The band’s third release for Cuneiform follows in the elusive, meandering trajectory of their earlier work, which is always instantly identifiable if never quite definable. They’ve managed to conjure a unique collage of intricate prog, lush pop and experimental noise, drawing on the disparate influences of Pere Ubu, King Crimson, Can, Art Bears, Wire, early Genesis and Yes, and the more Baroque leaps of the Beatles and the Beach Boys without ever settling on a sound that could be definitively traced to any of them in isolation.

Following their previous release, No Ifs, Ands or Dogs, after a gap of six years, Putting Off Death is on the one hand simply an assertion that “We’re still here” from a band that never expected to be. CHEER-ACCIDENT continues to make vital, adventurous music after three decades despite - or maybe because of? - a revolving cast of collaborators (more than a dozen musicians are featured), a notoriety in uneasy balance with an accompanying obscurity, and a fair share of the kind of tragedies that have ended lesser (and maybe a few greater) bands, most notably the sudden death of guitarist Phil Bonnet of a brain aneurysm in 1999.

“I remember asking Jeff at that time how long he saw doing this,” Jones recalls. “I was kind of floundering and didn't really see us as having a band at that point, but he said, ‘It’s a till I die kind of thing.’ That inspired me to keep going, and it’s been a series of little moments like that, where we realize it’s still worth it somehow, ever since.”

In the unusually long span since the band’s last release, the music industry has undergone seismic changes, which led CHEER-ACCIDENT to question whether traditional albums were still the ideal platform for their music. In the meantime, they continued to write music until the seven songs that make up Putting Off Death revealed their thematic and musical coherence and virtually demanded to become an album.

Listening to the singular blend of invention and accessibility, challenge and chemistry throughout the new album, another meaning for Putting Off Death emerges. Complacency can be its own kind of death, one that CHEER-ACCIDENT defiantly laughs in the face of. Seeing too many so-called “progressive rock” bands become calcified by life-squelching technical perfectionism and virtuosity for its own self-congratulatory sake, Jones and Libersher have adhered to the forward-thinking definition of the term “progressive” while subverting and diverting from the genre with cleverness and abandon.

“Progressive rock has become really boring to me since it’s become a genre with a lot of rules,” Jones says. “Back when it first excited me there were a lot of questions being asked, and I like music that asks questions rather than just feeding people predigested styles like it was created in a lab. Even if something is musically complex, I need there to be a lot of humanity in it.”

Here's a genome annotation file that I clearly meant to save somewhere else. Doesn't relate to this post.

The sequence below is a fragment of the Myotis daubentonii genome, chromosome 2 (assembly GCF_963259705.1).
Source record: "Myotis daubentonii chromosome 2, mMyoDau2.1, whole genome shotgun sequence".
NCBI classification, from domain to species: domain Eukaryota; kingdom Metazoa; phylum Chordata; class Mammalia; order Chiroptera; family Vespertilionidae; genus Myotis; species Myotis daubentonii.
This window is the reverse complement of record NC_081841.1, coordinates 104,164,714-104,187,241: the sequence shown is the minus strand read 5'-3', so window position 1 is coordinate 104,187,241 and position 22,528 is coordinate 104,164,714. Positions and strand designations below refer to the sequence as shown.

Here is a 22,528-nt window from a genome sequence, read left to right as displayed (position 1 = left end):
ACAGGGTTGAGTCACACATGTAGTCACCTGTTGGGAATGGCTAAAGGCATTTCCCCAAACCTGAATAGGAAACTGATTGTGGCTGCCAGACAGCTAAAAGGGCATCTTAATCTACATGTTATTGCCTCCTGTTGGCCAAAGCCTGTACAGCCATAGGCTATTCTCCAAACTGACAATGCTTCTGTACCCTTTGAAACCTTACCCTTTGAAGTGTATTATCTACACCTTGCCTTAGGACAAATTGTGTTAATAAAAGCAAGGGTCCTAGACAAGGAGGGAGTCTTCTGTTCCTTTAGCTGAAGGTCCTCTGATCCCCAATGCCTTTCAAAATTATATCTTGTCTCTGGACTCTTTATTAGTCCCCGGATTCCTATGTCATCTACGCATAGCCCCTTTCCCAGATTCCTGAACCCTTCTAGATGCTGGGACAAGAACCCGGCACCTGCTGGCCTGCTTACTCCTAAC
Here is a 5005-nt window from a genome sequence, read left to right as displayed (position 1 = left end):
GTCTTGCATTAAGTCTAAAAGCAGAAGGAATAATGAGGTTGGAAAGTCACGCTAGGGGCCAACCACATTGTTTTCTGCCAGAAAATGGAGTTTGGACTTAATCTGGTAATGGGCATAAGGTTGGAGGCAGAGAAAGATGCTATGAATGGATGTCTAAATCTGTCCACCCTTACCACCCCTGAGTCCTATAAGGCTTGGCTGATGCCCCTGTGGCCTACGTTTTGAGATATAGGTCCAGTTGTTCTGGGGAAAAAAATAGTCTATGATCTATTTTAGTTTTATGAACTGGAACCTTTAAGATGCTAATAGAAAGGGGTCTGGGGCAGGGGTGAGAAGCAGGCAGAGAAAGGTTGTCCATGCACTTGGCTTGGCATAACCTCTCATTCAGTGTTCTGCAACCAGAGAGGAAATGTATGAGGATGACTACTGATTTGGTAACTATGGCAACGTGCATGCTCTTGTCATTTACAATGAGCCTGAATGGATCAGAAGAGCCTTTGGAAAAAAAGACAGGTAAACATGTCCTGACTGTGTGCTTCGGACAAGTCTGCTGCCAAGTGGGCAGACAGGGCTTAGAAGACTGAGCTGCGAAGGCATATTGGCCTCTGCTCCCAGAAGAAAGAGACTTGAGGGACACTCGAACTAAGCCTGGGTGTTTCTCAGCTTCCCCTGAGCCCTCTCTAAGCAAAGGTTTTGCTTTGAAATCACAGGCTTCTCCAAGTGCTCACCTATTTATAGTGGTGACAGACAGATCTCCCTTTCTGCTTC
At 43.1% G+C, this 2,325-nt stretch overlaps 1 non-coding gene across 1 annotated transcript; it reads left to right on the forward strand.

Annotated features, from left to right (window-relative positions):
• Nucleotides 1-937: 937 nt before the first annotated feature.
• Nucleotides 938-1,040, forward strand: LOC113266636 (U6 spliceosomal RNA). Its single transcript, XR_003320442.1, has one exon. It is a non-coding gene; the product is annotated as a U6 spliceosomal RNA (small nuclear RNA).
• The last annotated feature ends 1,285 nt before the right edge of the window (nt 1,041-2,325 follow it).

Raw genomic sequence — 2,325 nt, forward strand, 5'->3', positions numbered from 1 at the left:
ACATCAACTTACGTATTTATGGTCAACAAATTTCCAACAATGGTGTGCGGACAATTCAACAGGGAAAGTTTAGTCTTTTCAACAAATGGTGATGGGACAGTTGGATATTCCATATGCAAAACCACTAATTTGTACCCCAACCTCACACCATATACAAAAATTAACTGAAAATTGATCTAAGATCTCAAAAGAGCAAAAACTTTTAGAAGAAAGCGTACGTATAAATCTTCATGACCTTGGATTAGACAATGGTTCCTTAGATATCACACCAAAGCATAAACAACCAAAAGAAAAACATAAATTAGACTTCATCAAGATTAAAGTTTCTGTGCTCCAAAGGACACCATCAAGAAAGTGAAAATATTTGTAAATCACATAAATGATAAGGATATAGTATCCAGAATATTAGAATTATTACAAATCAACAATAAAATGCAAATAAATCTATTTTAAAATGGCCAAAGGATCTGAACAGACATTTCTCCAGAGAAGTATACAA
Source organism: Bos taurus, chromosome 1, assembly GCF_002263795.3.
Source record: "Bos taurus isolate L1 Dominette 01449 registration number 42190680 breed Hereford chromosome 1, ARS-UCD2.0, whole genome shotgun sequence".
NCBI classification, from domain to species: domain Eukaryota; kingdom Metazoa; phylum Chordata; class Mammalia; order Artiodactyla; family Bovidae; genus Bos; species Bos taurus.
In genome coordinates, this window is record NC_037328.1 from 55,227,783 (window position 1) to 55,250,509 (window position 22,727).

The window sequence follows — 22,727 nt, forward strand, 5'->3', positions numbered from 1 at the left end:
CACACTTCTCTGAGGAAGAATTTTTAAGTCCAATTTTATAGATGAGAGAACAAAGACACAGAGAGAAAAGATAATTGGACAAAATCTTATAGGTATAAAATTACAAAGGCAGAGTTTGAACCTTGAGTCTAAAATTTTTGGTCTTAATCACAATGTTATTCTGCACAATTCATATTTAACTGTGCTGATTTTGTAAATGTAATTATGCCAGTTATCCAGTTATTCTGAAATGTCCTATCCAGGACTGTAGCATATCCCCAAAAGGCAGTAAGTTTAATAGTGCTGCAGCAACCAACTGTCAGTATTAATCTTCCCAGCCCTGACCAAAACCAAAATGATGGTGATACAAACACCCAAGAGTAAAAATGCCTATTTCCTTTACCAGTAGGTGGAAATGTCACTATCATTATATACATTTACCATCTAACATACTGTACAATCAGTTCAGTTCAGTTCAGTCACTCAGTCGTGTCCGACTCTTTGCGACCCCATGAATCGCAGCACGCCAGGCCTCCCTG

The album’s epic opener, “Language Is,” presents the CHEER-ACCIDENT sound in microcosm, constantly shifting and transforming throughout its 11-minute length, frequently disarming the listener without ever becoming aggressively alienating. In its early moments it’s a lovely, lyrical piano ballad that becomes gradually complicated by staggered rhythms before erupting into an angular freneticism. That resolves into a droning, agitated ambience which veers briefly into an off-kilter approximation of jazz improvisation that coheres into a tense, stabbing horn fanfare that is finally corrupted in a static burst of aural entropy.

The song’s lyrics croon a theme that became inadvertently central to the album: the elusiveness of capturing the richness and complexity of the human experience through language, the inadequacy of words to communicate the full breadth of emotion. “Language is only the sound of what is no more,” Jones sings, a sentiment made even more potent in “Hymn,” which asserts that “Hemingway never wrote about shooting metaphors into his mouth.”

The lyrics for the latter song were written by keyboardist and vocalist Amelie Morgan, who doesn’t actually perform on the album – which points to a distinguishing characteristic of CHEER-ACCIDENT: there seem to be multiple, parallel incarnations of the band at any given time. One is a tight live group, which in its current incarnation has featured Morgan and bassist Dante Kester for the last several years; while the other is a more amorphous studio concoction, able to realize a more densely layered idea of what the band is.

“People who are used to a certain idea of what a band is might quickly get very frustrated with this approach,” Jones admits, “but it’s really been working well for the last decade or so. On stage we have a real band dynamic, but then there’s another stream of activity happening simultaneously.”

That more expansive definition of what a band can be also encompasses Scott Rutledge, who has been CHEER-ACCIDENT’s chief lyricist for more than 25 years. Rutledge co-wrote four of the new album’s seven songs with Jones, who calls him “a key figure in the CHEER-ACCIDENT world. I can’t imagine what it would be like if we hadn’t been working with him for all these years because I get too attached to the sound of a syllable and can’t write actual, meaningful words. We definitely consider him to be a member of the band.”